Some may need a daily work out, time spent painting or reading; some may even need a cup of coffee or a drive alone to gather their thoughts.  We have our own ways of coping with the day-to-day struggles we face.

The first thing everyone should understand is that it is common to have a routine time and thing to do that helps to recharge after a long day or week.  

For some people, perhaps having some time alone with their own thoughts or their favorite thing to do can help them discharge.  For others, they may need social time or an activity to recharge.  Perhaps one person reads every day to recharge after a long day of classes, while another goes out with friends to watch a movie.

Every person is different, and what helps one may not have that affect on another.

It can also boil down to whether a person is an introvert or an extrovert.

Introverts often use a lot of energy in social situations, and need a quiet setting alone to recharge afterwards.   Extroverts, on the other hand, thrive in social settings and can actually recharge in those settings, while quiet or controlled situations may use more energy for them.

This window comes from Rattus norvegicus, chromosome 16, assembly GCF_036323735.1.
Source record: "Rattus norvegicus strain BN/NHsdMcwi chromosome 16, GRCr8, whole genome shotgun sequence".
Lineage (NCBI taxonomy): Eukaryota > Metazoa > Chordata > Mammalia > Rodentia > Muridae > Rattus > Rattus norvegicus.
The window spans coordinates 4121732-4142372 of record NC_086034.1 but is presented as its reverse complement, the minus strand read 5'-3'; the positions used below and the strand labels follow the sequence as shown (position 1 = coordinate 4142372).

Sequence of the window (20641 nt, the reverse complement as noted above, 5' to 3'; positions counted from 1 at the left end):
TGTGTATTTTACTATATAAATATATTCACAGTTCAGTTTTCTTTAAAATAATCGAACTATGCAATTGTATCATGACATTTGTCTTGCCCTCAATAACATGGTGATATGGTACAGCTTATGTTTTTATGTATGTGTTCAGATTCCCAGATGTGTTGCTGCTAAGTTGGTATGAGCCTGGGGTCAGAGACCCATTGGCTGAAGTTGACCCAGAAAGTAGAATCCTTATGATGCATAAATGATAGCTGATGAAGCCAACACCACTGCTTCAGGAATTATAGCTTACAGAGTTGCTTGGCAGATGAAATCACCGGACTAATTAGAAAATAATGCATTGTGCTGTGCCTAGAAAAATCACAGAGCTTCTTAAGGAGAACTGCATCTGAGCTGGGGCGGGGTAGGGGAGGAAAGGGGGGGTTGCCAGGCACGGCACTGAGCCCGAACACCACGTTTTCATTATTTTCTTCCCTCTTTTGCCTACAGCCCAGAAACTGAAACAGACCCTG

Some people often turn to healthy activities when they recharge.  Exercising is a common form that also allows a person to take care of their physical health as well as mental.

Others may lean towards more academically inclined ways of taking care of themselves.  It actually helps some people to read, take part in the arts, or even to catch up in their homework or get ahead.

Ensuring that you have time to relax, take care of your needs, and to escape your daily struggles can help with stress, mental health, and physical health.  

It can allow you to sleep better at night, feel more energetic each day, and live life with less weight on your shoulders.

Blake’s Books

By Blake Bouza

Welcome back to The Settler’s book review. I am here to sift what you could be reading from what you should be reading, because I care.

If Ocean’s Eleven and Lord of the Rings had a baby, it would be Mistborn: The Final Empire.